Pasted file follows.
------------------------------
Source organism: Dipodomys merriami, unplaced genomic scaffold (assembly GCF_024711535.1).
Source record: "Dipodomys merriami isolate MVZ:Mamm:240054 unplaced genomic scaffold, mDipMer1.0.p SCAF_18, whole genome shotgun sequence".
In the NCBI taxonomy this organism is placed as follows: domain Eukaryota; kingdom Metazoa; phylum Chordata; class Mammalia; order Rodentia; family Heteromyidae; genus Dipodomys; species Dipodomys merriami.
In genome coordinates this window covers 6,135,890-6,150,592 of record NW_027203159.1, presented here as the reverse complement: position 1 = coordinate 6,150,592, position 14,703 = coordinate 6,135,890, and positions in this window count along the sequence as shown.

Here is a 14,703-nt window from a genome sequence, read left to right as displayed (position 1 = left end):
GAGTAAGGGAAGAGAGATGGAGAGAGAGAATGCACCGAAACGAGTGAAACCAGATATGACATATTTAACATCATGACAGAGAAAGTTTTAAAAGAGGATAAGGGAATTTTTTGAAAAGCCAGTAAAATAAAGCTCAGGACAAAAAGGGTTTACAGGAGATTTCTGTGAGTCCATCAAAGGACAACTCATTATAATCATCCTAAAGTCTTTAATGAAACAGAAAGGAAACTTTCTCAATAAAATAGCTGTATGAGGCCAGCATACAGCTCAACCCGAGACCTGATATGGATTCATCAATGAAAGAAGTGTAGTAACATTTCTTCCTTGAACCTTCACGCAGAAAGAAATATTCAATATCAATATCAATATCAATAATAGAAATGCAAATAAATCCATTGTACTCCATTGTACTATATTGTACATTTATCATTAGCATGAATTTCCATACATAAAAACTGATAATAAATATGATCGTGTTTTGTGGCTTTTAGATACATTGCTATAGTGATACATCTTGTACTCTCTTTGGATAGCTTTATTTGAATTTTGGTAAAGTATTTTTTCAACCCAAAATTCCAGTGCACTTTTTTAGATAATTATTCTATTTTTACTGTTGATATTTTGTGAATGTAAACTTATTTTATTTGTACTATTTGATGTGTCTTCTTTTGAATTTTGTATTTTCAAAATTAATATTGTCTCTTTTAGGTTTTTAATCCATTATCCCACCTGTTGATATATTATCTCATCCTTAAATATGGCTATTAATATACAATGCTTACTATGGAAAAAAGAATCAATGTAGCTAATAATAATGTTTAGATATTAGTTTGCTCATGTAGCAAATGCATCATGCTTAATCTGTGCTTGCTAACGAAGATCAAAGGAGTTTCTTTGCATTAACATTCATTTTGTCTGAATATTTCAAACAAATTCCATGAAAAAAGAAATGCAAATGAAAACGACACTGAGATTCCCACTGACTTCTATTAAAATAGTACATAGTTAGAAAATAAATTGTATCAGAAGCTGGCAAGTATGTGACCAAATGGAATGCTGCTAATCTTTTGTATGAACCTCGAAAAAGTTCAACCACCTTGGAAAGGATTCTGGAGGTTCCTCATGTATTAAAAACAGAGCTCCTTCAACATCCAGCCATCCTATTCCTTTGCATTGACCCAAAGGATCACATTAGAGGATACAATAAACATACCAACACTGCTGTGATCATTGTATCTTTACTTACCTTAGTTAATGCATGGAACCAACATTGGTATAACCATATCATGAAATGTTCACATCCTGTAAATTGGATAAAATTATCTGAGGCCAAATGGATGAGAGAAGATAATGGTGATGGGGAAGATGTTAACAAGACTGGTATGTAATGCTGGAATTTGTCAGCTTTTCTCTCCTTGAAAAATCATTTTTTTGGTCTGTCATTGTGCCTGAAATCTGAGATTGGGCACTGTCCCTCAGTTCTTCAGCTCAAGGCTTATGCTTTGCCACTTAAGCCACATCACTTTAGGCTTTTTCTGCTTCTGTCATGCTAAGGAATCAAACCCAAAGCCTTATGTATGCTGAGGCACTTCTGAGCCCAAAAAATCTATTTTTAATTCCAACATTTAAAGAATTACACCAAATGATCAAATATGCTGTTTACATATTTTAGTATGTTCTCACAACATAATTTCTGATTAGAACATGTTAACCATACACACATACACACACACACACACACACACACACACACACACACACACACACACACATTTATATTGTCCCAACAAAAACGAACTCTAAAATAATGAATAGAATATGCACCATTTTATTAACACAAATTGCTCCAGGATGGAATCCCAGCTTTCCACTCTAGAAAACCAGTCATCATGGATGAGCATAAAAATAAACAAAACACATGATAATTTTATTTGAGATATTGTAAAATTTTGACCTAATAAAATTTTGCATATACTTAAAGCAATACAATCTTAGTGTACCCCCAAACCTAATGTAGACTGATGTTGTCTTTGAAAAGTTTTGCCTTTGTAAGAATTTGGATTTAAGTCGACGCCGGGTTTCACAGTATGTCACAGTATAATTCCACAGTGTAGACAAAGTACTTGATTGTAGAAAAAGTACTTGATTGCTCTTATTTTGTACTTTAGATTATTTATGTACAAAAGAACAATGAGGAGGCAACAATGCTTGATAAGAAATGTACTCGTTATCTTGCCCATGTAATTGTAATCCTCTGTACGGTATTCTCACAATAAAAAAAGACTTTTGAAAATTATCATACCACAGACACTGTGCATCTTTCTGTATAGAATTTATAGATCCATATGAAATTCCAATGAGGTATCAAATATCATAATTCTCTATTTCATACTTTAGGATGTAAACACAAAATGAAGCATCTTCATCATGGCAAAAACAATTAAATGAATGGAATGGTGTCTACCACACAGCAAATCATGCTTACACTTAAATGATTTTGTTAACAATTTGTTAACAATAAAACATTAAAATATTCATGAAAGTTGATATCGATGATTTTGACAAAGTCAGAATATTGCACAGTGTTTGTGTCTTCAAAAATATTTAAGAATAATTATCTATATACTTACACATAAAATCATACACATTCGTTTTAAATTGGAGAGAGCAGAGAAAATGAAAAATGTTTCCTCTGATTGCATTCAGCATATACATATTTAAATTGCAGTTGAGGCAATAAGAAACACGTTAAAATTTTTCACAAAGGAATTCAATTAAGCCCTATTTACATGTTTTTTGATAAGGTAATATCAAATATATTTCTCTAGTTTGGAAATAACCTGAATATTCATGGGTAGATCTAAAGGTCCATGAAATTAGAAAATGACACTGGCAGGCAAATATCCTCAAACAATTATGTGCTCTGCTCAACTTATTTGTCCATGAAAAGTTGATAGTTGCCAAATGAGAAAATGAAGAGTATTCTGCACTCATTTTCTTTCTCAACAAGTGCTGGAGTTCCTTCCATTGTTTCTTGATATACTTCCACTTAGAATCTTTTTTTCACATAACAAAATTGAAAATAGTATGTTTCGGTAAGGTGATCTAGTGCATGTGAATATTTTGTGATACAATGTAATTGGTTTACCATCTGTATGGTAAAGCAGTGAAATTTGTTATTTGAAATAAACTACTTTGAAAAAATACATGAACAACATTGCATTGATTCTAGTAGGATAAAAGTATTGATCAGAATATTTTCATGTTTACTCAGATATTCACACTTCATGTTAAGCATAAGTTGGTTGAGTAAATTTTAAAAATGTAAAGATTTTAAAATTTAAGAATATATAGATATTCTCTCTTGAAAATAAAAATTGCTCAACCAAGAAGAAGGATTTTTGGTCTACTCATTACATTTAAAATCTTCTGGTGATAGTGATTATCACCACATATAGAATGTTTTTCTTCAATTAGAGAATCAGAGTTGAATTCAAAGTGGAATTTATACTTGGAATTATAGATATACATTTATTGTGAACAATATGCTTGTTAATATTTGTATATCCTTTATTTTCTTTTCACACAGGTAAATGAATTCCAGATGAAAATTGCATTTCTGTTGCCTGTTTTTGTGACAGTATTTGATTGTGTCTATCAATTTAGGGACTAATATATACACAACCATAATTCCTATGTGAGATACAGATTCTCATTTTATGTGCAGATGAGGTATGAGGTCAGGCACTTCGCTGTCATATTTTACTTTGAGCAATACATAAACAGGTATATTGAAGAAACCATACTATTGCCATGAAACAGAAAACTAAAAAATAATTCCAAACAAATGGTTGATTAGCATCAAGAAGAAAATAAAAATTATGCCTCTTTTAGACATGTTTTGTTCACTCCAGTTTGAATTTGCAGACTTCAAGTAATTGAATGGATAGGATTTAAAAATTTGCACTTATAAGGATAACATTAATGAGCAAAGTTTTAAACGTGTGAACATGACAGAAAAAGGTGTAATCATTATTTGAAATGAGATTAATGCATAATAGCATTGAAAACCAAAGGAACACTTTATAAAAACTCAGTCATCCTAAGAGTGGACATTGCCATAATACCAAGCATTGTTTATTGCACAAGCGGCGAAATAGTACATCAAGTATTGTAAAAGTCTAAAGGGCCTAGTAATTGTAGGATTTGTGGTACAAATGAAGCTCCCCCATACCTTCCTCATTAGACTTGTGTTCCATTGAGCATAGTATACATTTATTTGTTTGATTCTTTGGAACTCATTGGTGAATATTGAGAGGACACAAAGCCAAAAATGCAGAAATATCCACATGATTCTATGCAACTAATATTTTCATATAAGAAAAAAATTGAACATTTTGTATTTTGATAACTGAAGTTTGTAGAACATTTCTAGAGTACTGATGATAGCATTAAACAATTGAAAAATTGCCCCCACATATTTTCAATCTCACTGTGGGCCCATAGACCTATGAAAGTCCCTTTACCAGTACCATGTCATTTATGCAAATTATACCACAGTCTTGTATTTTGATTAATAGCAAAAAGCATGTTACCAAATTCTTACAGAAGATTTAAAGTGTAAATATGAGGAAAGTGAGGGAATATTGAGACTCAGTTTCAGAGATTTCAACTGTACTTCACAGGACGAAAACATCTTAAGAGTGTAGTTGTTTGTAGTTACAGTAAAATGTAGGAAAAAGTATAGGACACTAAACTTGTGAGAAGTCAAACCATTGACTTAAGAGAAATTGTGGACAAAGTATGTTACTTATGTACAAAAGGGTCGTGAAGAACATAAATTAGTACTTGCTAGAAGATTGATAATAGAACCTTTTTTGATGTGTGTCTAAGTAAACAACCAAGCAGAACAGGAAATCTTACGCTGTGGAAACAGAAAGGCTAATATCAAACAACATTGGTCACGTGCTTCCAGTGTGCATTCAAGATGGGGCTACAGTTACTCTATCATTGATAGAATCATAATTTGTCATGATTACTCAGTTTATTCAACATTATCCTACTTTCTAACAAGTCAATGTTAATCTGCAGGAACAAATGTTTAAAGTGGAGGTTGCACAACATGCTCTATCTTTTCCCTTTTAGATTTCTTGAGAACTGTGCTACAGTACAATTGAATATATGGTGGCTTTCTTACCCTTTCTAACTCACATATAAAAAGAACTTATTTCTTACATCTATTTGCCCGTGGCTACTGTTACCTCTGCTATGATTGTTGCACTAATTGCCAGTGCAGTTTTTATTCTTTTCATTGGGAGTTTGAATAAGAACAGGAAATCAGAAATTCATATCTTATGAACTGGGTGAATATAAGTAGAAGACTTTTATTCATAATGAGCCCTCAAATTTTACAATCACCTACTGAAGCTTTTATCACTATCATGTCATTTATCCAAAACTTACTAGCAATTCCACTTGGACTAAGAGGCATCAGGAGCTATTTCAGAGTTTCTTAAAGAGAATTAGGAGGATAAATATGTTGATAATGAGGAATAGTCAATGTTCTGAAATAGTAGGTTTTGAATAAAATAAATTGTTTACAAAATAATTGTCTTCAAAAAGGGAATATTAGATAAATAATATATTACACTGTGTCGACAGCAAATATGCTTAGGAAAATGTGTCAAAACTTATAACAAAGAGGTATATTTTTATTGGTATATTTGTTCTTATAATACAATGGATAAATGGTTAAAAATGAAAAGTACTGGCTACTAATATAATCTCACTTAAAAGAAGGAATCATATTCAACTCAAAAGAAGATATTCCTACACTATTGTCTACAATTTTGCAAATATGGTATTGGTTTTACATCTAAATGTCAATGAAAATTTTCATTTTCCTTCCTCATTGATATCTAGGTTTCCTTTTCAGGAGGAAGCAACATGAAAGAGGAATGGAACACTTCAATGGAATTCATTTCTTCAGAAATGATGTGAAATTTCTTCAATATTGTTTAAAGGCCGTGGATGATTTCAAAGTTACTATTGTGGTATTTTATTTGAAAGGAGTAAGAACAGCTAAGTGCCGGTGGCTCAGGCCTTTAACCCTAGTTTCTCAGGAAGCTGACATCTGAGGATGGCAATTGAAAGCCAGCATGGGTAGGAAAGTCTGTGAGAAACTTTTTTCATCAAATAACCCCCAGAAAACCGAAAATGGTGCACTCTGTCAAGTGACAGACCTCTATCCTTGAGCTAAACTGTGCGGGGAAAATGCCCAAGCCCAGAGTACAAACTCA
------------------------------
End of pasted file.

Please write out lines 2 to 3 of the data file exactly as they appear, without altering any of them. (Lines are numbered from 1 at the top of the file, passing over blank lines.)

Source record: "Dipodomys merriami isolate MVZ:Mamm:240054 unplaced genomic scaffold, mDipMer1.0.p SCAF_18, whole genome shotgun sequence".
In the NCBI taxonomy this organism is placed as follows: domain Eukaryota; kingdom Metazoa; phylum Chordata; class Mammalia; order Rodentia; family Heteromyidae; genus Dipodomys; species Dipodomys merriami.